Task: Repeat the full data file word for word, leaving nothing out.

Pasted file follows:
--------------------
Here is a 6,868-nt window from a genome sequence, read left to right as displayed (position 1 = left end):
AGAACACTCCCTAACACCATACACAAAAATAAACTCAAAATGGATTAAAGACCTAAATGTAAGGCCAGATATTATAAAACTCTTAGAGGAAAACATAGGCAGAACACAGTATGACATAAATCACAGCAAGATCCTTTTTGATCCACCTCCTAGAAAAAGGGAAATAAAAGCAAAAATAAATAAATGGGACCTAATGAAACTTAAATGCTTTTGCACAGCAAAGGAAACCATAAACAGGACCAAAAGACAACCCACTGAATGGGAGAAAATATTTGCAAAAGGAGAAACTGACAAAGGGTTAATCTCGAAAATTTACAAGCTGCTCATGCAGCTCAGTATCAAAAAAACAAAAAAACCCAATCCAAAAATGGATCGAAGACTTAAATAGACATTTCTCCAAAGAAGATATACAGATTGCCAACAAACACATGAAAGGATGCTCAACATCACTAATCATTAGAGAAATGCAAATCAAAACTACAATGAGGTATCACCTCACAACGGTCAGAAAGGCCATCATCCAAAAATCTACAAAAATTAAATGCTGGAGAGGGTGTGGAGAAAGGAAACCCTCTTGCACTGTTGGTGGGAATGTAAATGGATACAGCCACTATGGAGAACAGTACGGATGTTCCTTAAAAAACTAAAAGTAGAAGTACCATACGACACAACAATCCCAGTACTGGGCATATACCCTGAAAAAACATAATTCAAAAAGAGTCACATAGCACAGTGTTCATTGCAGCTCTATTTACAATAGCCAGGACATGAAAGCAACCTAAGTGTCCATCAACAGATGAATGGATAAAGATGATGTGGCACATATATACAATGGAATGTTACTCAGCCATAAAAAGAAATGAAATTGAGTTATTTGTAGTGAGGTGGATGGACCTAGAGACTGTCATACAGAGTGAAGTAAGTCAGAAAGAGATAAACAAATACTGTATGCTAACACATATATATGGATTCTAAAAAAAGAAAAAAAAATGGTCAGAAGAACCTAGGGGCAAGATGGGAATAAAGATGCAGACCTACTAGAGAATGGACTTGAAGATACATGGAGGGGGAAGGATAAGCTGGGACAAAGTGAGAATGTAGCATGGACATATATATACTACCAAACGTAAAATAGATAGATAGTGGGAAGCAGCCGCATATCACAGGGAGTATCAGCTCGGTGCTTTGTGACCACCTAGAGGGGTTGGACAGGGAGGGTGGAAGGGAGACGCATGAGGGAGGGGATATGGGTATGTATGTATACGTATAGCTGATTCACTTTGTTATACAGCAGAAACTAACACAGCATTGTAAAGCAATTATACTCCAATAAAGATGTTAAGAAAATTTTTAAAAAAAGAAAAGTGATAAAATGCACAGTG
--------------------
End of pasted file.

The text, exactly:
Here is a 6,868-nt window from a genome sequence, read left to right as displayed (position 1 = left end):
AGAACACTCCCTAACACCATACACAAAAATAAACTCAAAATGGATTAAAGACCTAAATGTAAGGCCAGATATTATAAAACTCTTAGAGGAAAACATAGGCAGAACACAGTATGACATAAATCACAGCAAGATCCTTTTTGATCCACCTCCTAGAAAAAGGGAAATAAAAGCAAAAATAAATAAATGGGACCTAATGAAACTTAAATGCTTTTGCACAGCAAAGGAAACCATAAACAGGACCAAAAGACAACCCACTGAATGGGAGAAAATATTTGCAAAAGGAGAAACTGACAAAGGGTTAATCTCGAAAATTTACAAGCTGCTCATGCAGCTCAGTATCAAAAAAACAAAAAAACCCAATCCAAAAATGGATCGAAGACTTAAATAGACATTTCTCCAAAGAAGATATACAGATTGCCAACAAACACATGAAAGGATGCTCAACATCACTAATCATTAGAGAAATGCAAATCAAAACTACAATGAGGTATCACCTCACAACGGTCAGAAAGGCCATCATCCAAAAATCTACAAAAATTAAATGCTGGAGAGGGTGTGGAGAAAGGAAACCCTCTTGCACTGTTGGTGGGAATGTAAATGGATACAGCCACTATGGAGAACAGTACGGATGTTCCTTAAAAAACTAAAAGTAGAAGTACCATACGACACAACAATCCCAGTACTGGGCATATACCCTGAAAAAACATAATTCAAAAAGAGTCACATAGCACAGTGTTCATTGCAGCTCTATTTACAATAGCCAGGACATGAAAGCAACCTAAGTGTCCATCAACAGATGAATGGATAAAGATGATGTGGCACATATATACAATGGAATGTTACTCAGCCATAAAAAGAAATGAAATTGAGTTATTTGTAGTGAGGTGGATGGACCTAGAGACTGTCATACAGAGTGAAGTAAGTCAGAAAGAGATAAACAAATACTGTATGCTAACACATATATATGGATTCTAAAAAAAGAAAAAAAAATGGTCAGAAGAACCTAGGGGCAAGATGGGAATAAAGATGCAGACCTACTAGAGAATGGACTTGAAGATACATGGAGGGGGAAGGATAAGCTGGGACAAAGTGAGAATGTAGCATGGACATATATATACTACCAAACGTAAAATAGATAGATAGTGGGAAGCAGCCGCATATCACAGGGAGTATCAGCTCGGTGCTTTGTGACCACCTAGAGGGGTTGGACAGGGAGGGTGGAAGGGAGACGCATGAGGGAGGGGATATGGGTATGTATGTATACGTATAGCTGATTCACTTTGTTATACAGCAGAAACTAACACAGCATTGTAAAGCAATTATACTCCAATAAAGATGTTAAGAAAATTTTTAAAAAAAGAAAAGTGATAAAATGCACAGTG